How to Glue a Leather Belt


Valued for its durability, leather is one material used to make professionally-manufactured belts. Leather is available at your local fabric or arts and crafts store and can be made into an inexpensive belt to complete your favorite outfit. For your own belt, gluing two pieces of leather together can give you a stronger hold.

Things You'll Need

  • 2 leather strips, each 2 inches longer than your waist size
  • Adhesive, such as all-purpose cement
  • Tissues or paper towels
  • Stiff-bristle brush
  • Lay the strips of leather for your belt on a flat work surface, rough sides facing up.

  • Apply a generous amount of all-purpose cement to the rough side of each leather piece. Some cement products may come with an application brush; if not, use a stiff-bristled brush to spread the cement. Spread it across the entire leather section, up to about 1/2 inch from the edge of the leather piece.

  • Press the leather pieces firmly together. Be sure to press your hands over the whole surface of the piece so the entire area receives a direct point of contact. If any excess glue escapes the seams, wipe it away with paper towels or a clean rag or towel.

  • Allow the glue to dry completely before continuing with design or wear. Drying times will vary; some adhesives can take up to four hours to dry. Consult your product's instructions for specific details.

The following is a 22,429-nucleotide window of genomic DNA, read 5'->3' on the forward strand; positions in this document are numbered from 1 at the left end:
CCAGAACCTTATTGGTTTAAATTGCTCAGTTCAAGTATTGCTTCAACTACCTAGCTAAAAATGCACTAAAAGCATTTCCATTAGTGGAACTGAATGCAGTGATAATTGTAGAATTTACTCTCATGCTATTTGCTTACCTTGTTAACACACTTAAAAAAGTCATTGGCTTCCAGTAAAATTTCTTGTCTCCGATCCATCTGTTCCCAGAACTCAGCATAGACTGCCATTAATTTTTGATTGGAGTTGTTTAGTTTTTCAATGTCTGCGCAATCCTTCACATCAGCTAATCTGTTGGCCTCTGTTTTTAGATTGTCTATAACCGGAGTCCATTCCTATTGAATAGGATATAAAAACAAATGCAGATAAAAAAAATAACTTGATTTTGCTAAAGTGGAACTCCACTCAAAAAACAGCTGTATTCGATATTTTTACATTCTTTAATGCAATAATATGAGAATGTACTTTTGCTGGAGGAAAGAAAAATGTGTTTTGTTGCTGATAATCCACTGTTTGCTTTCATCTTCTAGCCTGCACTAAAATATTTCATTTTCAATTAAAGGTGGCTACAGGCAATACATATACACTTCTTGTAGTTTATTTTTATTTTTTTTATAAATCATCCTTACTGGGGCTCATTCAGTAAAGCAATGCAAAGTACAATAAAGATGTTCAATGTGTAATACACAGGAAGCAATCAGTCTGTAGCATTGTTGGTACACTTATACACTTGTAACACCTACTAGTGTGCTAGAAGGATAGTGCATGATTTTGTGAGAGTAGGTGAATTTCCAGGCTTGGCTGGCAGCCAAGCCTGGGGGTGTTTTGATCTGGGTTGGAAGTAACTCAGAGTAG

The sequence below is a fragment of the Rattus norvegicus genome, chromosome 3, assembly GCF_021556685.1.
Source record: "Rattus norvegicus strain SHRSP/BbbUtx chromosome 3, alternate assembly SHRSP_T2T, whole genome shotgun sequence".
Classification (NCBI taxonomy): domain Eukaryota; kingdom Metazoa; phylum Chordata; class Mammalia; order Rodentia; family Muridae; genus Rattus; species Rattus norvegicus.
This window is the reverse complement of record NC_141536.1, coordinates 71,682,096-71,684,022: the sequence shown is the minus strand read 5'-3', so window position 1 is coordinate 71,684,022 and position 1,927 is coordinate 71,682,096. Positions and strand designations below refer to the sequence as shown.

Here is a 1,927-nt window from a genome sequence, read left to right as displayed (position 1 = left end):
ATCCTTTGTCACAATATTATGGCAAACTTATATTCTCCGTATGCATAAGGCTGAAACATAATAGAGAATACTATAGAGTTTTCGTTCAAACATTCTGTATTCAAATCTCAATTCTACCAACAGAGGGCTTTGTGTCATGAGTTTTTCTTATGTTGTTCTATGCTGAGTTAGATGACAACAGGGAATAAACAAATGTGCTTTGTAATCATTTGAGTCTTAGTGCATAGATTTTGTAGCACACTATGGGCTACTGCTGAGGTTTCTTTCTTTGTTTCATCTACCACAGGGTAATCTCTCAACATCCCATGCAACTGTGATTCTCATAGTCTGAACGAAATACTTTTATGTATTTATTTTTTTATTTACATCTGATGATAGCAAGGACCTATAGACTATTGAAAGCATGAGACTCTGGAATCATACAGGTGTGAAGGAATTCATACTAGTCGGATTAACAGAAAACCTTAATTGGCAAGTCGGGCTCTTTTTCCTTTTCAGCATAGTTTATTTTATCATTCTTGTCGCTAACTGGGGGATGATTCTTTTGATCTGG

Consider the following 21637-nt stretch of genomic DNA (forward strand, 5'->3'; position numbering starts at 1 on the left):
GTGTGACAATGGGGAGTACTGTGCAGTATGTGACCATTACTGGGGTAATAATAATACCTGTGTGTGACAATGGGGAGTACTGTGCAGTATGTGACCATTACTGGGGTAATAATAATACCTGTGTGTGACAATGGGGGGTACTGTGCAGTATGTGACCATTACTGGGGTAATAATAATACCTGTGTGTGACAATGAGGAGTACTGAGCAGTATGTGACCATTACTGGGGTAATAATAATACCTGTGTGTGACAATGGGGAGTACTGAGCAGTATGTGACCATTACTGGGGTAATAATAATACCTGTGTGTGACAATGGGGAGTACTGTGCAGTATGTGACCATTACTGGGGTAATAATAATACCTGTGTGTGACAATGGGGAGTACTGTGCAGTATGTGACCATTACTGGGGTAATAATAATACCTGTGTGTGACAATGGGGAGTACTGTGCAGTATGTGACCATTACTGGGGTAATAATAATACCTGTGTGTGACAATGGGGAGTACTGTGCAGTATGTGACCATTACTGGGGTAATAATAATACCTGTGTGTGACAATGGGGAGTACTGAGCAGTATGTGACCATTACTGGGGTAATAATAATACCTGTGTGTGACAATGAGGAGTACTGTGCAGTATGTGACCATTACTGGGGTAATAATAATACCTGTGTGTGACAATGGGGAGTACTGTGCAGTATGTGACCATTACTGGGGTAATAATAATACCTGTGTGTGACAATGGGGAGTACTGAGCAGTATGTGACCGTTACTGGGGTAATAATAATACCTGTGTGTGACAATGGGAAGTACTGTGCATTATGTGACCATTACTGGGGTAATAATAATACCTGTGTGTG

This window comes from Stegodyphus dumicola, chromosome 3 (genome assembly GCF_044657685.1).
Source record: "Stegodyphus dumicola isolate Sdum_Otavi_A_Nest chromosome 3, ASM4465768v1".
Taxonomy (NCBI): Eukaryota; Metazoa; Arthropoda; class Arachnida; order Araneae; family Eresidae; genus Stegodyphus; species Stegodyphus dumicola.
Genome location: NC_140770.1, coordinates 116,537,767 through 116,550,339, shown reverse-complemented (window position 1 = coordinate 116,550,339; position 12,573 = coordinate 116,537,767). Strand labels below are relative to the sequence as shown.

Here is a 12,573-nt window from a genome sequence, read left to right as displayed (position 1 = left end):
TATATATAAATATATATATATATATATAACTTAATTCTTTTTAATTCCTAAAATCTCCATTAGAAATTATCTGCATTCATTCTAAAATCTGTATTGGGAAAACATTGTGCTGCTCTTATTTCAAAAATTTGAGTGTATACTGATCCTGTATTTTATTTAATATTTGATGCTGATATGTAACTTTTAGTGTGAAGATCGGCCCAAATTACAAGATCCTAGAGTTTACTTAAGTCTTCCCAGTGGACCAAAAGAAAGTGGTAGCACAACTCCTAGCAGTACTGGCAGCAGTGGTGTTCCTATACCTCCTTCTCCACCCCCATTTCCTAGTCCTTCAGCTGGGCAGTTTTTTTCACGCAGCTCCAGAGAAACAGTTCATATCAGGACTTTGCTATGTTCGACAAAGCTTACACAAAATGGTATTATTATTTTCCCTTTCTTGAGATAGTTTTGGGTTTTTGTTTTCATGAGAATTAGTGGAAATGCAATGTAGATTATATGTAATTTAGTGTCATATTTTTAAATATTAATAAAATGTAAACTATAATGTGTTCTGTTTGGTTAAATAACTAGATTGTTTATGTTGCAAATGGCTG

Tips & Warnings

  • Two possible adhesives for this project are all-purpose cement, recommended by Martha Stewart, and Leather Cement, specially designed for leather. These adhesives are commonly found in arts and crafts stores.
  • If you want to make belt holes or other modifications to the leather for your belt, it will be easier to do so before gluing. Strong leather and all-purpose cements will make it more difficult to punch through the leather pieces once they are secured.
  • Make sure you clean out any glue that gets pushed into belt holes during the gluing process. Dried glue in the holes could make it harder to fasten the belt later.
  • Many powerful adhesives are toxic if inhaled. Always work in a well-ventilated area, and read all warnings and instructions on your adhesive product.

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  • Photo Credit Hemera Technologies/ Images
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